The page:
It was 1962 when Bell Labs launched the first telecommunications satellite. Amongst many firsts, Telstar had its surface covered with solar cells generating 14 watts of electrical power. The credit went to James M. Early. Mr. Early was indeed early! Nearly six decades later, a recent MIT research paper notes that the price of solar modules has dropped 99 per cent over the past 40 years. Given what I see, I expect prices to drop by an additional 99 per cent over the next 40 years – probably reducing the marginal cost of electricity to zero. Such a reduction, in turn, will mean the coexistence of two business models – one based on fossil fuels and the other driven by renewables – both supplementing each other in the near future but the pendulum swinging decidedly in favour of renewables in the long-term.
Learning from COVID-19
Today, as COVID-19 challenges the fundamental assumptions of our lives, the urgency of a green revolution in the energy sector gains greater importance. While the immediate economic impact may slow us down, we are presented with an opportunity to pause, rethink, and design a new and faster transition to a low carbon future. Also, many of the system operators in Europe, faced with falling demand, are learning to manage grids at a remarkably high level of renewables in the energy mix, often up to 70%. This learning is invaluable as such a scenario was unlikely only a few months ago. While the generation balance may swing back as demand increases, the crisis has provided insights to operators on keeping the grid stable with high levels of renewable penetration. Post COVID-19, this may be the new norm.
When economics and purpose work in tandem
When economics and purpose converge, the result can be disruptive. The adage that renewables are good for the environment, but bad for business is increasingly a thing of the past. Today, we see an accelerating trend where policies facilitated by governments, public awareness and support for action on climate change, and the economies of scale continue to create massive market demand and job creation through renewables while simultaneously addressing the energy security for countries dependent on energy imports.
Hydrogen as a potential game-changer
Not just solar, I also expect the unit cost of wind power to fall significantly driven by innovation in technology and the massive deployment of new wind projects both on-shore and off-shore. With increasing investor confidence in solar and wind, their integration with various storage technologies will further accelerate the energy transition. The predominant storage technology on the horizon appears to be Hydrogen. I am personally hopeful about Hydrogen in the long run. The decomposition of a water molecule to produce Hydrogen has always been the dream as a fuel that doubles up as energy storage. While the industrial world is familiar with Hydrogen, over 90% is produced through steam reforming, an inherently carbon-intensive process. However, with the prospect of the future marginal cost of renewable energy dropping precipitously, green Hydrogen produced by the splitting water could be the game-changer. This Hydrogen could use much of the existing gas pipeline network for distribution, be blended with natural gas and be a green feedstock for the chemical industry. Add to this the fact that the energy density of a kilogram of Hydrogen is almost three times that of gasoline, and you have a momentum that would be near impossible to stop as Hydrogen fuel cell vehicle prices come down. Biased it may be, the Hydrogen council predicts that green Hydrogen could attract $70 billion of investment over the next decade. Expenditure on such a scale could disrupt as well as create several industries in ways hard to predict.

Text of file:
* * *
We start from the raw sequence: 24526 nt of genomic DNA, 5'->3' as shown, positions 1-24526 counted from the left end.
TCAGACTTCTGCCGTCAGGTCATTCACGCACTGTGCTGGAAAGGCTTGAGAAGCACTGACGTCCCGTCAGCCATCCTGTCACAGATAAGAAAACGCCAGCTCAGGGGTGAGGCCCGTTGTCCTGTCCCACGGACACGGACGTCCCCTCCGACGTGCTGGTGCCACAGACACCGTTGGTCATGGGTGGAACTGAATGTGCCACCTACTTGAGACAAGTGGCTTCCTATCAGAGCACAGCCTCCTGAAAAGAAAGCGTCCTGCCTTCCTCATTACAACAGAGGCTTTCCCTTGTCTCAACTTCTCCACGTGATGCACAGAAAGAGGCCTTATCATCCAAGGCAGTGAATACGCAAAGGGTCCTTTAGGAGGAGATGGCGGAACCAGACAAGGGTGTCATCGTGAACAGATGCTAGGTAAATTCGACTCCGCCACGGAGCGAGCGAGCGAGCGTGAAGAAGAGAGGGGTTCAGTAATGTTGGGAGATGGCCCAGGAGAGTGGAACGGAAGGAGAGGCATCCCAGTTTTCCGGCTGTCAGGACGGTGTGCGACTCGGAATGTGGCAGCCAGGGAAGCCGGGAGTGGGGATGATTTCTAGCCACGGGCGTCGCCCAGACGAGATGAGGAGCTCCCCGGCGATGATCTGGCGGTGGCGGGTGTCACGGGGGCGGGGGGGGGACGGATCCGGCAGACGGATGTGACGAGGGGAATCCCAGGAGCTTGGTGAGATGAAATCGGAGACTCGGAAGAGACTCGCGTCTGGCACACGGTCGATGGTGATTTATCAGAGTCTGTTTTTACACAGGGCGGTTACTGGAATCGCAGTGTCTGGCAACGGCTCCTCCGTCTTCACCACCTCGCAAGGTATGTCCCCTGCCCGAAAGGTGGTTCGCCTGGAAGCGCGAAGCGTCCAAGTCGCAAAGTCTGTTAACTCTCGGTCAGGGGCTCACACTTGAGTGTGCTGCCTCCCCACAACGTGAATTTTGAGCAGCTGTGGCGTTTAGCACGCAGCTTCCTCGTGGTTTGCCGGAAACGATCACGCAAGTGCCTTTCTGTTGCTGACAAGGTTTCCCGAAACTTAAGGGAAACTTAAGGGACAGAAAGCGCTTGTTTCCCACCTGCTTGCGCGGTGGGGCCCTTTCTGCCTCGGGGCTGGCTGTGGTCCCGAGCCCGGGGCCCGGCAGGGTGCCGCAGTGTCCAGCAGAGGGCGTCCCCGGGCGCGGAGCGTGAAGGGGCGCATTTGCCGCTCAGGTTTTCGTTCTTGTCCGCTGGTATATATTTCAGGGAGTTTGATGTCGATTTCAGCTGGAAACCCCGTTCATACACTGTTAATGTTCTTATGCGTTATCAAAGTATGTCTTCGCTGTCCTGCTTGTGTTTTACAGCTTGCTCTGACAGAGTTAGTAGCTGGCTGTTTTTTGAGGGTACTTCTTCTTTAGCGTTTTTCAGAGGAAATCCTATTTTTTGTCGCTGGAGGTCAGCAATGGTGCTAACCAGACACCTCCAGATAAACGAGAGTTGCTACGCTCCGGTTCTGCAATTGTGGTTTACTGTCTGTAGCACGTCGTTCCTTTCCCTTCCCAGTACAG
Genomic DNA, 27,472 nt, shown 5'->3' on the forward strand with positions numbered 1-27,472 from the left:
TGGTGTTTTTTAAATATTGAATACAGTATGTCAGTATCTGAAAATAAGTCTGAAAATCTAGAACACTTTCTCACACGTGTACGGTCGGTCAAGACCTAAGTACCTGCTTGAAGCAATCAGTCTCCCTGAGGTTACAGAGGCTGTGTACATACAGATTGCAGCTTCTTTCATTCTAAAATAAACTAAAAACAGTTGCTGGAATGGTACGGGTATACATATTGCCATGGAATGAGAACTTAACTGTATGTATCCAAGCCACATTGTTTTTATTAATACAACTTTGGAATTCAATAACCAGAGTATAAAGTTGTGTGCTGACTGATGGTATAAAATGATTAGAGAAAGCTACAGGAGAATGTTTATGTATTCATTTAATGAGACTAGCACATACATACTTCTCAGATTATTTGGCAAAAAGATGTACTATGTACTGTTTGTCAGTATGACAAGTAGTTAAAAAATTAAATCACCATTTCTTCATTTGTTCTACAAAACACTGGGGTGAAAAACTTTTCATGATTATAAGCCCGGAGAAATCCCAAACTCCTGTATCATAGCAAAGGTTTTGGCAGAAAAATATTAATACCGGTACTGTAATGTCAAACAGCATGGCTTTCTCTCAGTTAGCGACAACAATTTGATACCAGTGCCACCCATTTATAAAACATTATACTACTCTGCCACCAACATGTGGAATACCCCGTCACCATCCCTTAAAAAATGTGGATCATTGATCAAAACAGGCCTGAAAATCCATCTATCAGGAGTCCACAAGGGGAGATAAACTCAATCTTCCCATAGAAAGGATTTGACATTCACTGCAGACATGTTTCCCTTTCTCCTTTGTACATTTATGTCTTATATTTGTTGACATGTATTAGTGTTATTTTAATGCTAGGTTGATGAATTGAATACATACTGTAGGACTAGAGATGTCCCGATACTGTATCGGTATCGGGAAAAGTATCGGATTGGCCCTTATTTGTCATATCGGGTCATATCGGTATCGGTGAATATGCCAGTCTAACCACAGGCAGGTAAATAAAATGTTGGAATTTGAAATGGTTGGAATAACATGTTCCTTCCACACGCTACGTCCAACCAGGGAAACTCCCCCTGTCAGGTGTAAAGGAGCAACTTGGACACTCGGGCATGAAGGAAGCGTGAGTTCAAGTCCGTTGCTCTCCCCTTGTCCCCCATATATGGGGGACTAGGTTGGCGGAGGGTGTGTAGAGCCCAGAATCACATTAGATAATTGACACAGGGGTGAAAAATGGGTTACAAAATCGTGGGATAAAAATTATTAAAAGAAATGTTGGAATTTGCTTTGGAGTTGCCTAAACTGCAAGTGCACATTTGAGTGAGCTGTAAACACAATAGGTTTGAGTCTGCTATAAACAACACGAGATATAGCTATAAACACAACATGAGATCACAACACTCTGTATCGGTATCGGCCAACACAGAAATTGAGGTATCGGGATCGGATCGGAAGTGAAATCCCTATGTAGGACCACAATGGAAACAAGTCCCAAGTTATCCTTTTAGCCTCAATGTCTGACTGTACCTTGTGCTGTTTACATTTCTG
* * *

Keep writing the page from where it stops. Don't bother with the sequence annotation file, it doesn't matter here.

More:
It's all about jobs
Today’s politics and economics are necessarily about job creation, even more so in the post COVID-19 recovery phase. The International Renewable Energy Agency (IRENA) forecasts that employment in the clean energy sector, currently at 12 million in 2020, could quadruple by 2050, while jobs in energy efficiency and system flexibility could grow by another 40 million. A recent IRENA report projects that this transition could lead to investment opportunities of $19 trillion in solar, wind, battery storage, green Hydrogen, carbon management and energy efficiency by 2050 making it one of the largest global industries.
India is well-positioned to benefit. Our country is naturally endowed with very high levels of solar resources, and the long coastline makes an attractive proposition for wind power. The Indian renewable energy industry already ranks fourth globally in terms of installed capacity, and the combination of beneficial geography, falling equipment prices, increasing demand and a world-class transmission network means an industry that is expected to continue growing for the next two decades. Little wonder that this sector has received over $10 billion of FDI inflow over the past decade. The fact that the Ministry of New and Renewable Energy (MNRE) has already raised its target to 225 GW of renewable energy capacity by 2022 form the initial 2015 goal of 175 GW established at Paris and then further increased the target to 500 GW by 2030 is an indication of the potential as well as the seriousness of the government to help India lead the global energy transition.
Although the impact of climate change is slower to emerge than a pandemic, its threat to humanity is more significant. Therefore, the case of the transition to a cleaner energy future must be taken up not only by governments but also by industry. India is quietly and firmly leading the way. COVID-19 may be the turning point where society leverages the economic rebuilding effort to fast track the transition to a cleaner future.
The writer is Chairman, Adani Group.